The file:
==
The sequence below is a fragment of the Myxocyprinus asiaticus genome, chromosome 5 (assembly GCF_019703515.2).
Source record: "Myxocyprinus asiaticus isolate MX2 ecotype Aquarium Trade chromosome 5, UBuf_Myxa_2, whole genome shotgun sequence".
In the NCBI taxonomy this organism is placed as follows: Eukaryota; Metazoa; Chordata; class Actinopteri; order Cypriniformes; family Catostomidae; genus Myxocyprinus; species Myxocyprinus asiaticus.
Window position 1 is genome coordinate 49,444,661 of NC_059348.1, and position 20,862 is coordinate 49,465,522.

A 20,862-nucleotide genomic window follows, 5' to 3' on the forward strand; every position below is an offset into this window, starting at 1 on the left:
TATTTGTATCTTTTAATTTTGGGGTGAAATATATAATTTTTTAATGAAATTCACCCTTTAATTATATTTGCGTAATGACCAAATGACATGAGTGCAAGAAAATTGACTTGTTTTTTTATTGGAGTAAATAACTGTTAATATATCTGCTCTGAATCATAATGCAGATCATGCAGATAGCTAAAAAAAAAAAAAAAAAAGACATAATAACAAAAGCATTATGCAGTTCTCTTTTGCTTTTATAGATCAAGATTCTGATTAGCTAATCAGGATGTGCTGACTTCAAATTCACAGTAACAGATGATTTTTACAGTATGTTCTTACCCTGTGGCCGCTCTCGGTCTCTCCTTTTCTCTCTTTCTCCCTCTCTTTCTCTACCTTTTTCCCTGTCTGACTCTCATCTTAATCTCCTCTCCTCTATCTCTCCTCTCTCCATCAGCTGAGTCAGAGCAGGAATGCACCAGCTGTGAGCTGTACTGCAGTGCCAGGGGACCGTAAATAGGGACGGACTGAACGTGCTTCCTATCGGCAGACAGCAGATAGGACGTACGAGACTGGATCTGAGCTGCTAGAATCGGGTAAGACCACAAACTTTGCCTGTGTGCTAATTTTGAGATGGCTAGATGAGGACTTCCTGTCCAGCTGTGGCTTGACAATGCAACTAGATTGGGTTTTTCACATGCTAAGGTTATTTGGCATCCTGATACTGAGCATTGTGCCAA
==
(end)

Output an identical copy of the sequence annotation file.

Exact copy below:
The sequence below is a fragment of the Myxocyprinus asiaticus genome, chromosome 5 (assembly GCF_019703515.2).
Source record: "Myxocyprinus asiaticus isolate MX2 ecotype Aquarium Trade chromosome 5, UBuf_Myxa_2, whole genome shotgun sequence".
In the NCBI taxonomy this organism is placed as follows: Eukaryota; Metazoa; Chordata; class Actinopteri; order Cypriniformes; family Catostomidae; genus Myxocyprinus; species Myxocyprinus asiaticus.
Window position 1 is genome coordinate 49,444,661 of NC_059348.1, and position 20,862 is coordinate 49,465,522.

A 20,862-nucleotide genomic window follows, 5' to 3' on the forward strand; every position below is an offset into this window, starting at 1 on the left:
TATTTGTATCTTTTAATTTTGGGGTGAAATATATAATTTTTTAATGAAATTCACCCTTTAATTATATTTGCGTAATGACCAAATGACATGAGTGCAAGAAAATTGACTTGTTTTTTTATTGGAGTAAATAACTGTTAATATATCTGCTCTGAATCATAATGCAGATCATGCAGATAGCTAAAAAAAAAAAAAAAAAAGACATAATAACAAAAGCATTATGCAGTTCTCTTTTGCTTTTATAGATCAAGATTCTGATTAGCTAATCAGGATGTGCTGACTTCAAATTCACAGTAACAGATGATTTTTACAGTATGTTCTTACCCTGTGGCCGCTCTCGGTCTCTCCTTTTCTCTCTTTCTCCCTCTCTTTCTCTACCTTTTTCCCTGTCTGACTCTCATCTTAATCTCCTCTCCTCTATCTCTCCTCTCTCCATCAGCTGAGTCAGAGCAGGAATGCACCAGCTGTGAGCTGTACTGCAGTGCCAGGGGACCGTAAATAGGGACGGACTGAACGTGCTTCCTATCGGCAGACAGCAGATAGGACGTACGAGACTGGATCTGAGCTGCTAGAATCGGGTAAGACCACAAACTTTGCCTGTGTGCTAATTTTGAGATGGCTAGATGAGGACTTCCTGTCCAGCTGTGGCTTGACAATGCAACTAGATTGGGTTTTTCACATGCTAAGGTTATTTGGCATCCTGATACTGAGCATTGTGCCAA